DR OMAR KHORSHID: I think probably the most important starting point is to go back to the patient, to the average Australian, who wants to know that there's a public hospital bed available for them if they get sick in the next couple of years. Whether it be with COVID or with some other medical condition. Demand is what is driving the cost in our system at the moment. They can't talk about inefficiency of hospitals that's been dealt with over the last few years by the funding mechanism that exists. Hospitals are now really efficient -they’re really full all the time, and staff are under extraordinary pressure to deliver more healthcare with less money, and that's just routine for our hospital sector. So the difficulty is of course this extra demand that's come on, even before COVID. Just in the last year or so every State and Territory is seeing more people presenting with more complex medical conditions. Some of that’s ageing, some of that’s people flying back to Australia from overseas, some of that we can't really explain, but it's a reality everywhere and we need our politicians now to work together to say OK we recognise this is a real problem, let's not worry too much about who's paying what, but let's recognise we have a problem, it's in every State and Territory, and therefore what we need is a national solution. And of course the level of government with the deepest pockets and the ability to deliver a national solution is of course our Commonwealth Government. But that doesn't mean the States don’t need to pull their weight, and the last thing we want to see is the Commonwealth putting in more money and States of course putting in less, that would be a disaster.

HOST: So in the next few months, Dr Khorshid, States are going to be gradually reopening and reopening their borders to each other, are you confident that the public health system is prepared now? Is it well enough equipped to actually cope with what will be a rise in COVID cases and probably a rise in COVID deaths as well?

DR OMAR KHORSHID: No we're not at all confident about the state of our public hospitals, that's why we've been making these calls now for several months saying we need to get ready, that we can't magically build more hospitals or get more staff, but there are things that can be done to get ready. And I think in other than NSW and in Victoria, where they’re living this reality right now, the other States and Territories are starting to move to get ready, and I think every Australian can be quite confident that if they get sick with COVID they will get looked after in hospital, or at home, whatever is appropriate. If they need an ICU bed they'll get one, and they'll get appropriate treatments for COVID. But of course, what about all the other healthcare? What about the heart attacks and strokes? What about people who still need elective surgery to keep living their lives with a reasonable quality of life? That's what falls by the wayside when our hospitals get overrun. We’re already seeing it to an extent with ambulance ramping and so on before COVID, and we know that right now in NSW and Victoria elective surgery is just off the cards for that lower acuity elective surgery. So how do we keep running our health system in COVID? That's the question that I think we don't have an answer for the moment, and the likelihood is that elective surgery and non-urgent care will go out the window the moment we start to see COVID cases in Queensland, South Australia, Tasmania, Northern Territory or WA.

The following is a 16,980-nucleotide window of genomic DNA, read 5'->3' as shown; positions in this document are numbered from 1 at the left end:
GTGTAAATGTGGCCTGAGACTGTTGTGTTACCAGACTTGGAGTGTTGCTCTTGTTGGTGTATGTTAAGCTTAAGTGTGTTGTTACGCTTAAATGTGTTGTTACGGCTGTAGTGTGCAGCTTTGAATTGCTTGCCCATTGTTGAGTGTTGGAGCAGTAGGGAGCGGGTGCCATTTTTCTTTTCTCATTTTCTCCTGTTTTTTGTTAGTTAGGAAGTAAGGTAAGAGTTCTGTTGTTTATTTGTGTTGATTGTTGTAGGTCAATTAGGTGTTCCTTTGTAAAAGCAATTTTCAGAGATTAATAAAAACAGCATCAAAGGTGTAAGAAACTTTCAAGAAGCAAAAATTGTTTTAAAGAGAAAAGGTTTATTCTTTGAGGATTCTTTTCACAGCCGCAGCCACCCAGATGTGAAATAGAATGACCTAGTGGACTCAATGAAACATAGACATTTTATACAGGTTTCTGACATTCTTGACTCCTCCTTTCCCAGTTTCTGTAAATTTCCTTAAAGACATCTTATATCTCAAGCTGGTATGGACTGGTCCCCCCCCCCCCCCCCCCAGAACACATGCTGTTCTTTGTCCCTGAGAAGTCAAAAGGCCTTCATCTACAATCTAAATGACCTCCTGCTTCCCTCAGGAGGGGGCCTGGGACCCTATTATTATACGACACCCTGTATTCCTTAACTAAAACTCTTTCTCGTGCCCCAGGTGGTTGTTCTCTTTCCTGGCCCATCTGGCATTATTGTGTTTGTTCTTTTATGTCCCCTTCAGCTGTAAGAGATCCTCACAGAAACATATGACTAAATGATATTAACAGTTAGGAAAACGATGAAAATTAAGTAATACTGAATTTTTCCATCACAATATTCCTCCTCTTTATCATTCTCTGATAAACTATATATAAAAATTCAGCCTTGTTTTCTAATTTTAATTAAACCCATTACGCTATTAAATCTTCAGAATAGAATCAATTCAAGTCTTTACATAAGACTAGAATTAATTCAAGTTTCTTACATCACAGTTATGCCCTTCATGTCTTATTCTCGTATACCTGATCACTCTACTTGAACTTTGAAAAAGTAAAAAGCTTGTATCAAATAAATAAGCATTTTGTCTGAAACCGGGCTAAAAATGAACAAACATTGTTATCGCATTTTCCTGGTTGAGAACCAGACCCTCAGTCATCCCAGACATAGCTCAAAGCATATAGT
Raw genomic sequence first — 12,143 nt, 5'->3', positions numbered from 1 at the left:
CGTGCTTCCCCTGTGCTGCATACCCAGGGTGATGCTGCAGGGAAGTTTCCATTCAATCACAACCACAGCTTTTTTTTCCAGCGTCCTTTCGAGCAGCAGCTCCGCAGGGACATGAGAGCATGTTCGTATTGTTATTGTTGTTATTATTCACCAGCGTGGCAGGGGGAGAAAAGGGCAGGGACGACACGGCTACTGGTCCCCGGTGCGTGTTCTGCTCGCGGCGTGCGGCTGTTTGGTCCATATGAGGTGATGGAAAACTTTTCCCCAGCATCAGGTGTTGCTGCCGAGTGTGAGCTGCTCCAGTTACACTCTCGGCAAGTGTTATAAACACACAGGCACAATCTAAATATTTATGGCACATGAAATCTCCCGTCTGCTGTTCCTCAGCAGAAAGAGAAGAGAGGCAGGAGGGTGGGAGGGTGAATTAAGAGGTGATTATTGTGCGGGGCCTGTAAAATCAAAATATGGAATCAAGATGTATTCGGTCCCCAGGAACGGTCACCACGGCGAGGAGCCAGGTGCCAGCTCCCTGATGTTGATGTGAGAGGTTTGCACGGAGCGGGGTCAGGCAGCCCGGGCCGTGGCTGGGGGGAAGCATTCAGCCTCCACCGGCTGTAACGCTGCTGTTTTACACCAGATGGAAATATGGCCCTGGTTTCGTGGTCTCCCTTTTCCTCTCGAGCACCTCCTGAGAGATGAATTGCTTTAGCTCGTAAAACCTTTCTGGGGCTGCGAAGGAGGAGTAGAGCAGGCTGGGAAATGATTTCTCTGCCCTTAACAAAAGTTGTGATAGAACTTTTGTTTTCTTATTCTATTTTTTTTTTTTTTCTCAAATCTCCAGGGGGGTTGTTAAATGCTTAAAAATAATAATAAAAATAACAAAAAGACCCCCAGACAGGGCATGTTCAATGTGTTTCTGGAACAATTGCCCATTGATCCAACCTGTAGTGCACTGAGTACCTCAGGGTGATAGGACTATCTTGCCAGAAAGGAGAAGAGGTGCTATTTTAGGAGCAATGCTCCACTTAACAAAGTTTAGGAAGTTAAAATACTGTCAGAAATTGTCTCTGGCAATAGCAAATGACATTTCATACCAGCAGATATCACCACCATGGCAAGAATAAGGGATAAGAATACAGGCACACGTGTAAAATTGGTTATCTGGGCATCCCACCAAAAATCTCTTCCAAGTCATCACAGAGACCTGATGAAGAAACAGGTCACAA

HOST: Is it good enough that we don't have an answer? We’re twenty months into this pandemic, I mean we were shut down initially in March last year to give States and Federal Governments time to prepare the health systems, and you're saying that twenty months in as the country is at this, you know, pretty, at the cusp of reopening, that we don't have a health system that's actually prepared?

DR OMAR KHORSHID: That’s simply the reality Jane, and we can look back and say, well, you know, you should have done more, States you should have done more, hospitals you should have done more. But what we are keen on is to chart a pathway forward, and for us that starts with the funding agreement: it starts with the Commonwealth paying its fair share, for the States paying their fair share, and with readjusting the way that our whole system is funded to make sure that it has the capacity to grow when it needs to grow. At the moment the funding formula seems to restrain growth. It drives the hospitals to be very efficient and to pump people through, but not to grow in size or capacity. We need to fund performance, so that hospitals doing well are actually rewarded for that, and of course we need to do everything we can outside the hospitals to try and reduce the demand so that the hospitals have got the best chance to cope. Now there's things that can be done in every one of those areas but at the start of all of these conversations we need the money to make it work.

HOST: Alright Omar Khorshid thank you very much for your time today and helping us to break down the intricacies of this funding dispute.

DR OMAR KHORSHID: No worries Jane, cheers.

HOST: And Dr Omar Khorshid is the President of the Australian Medical Association.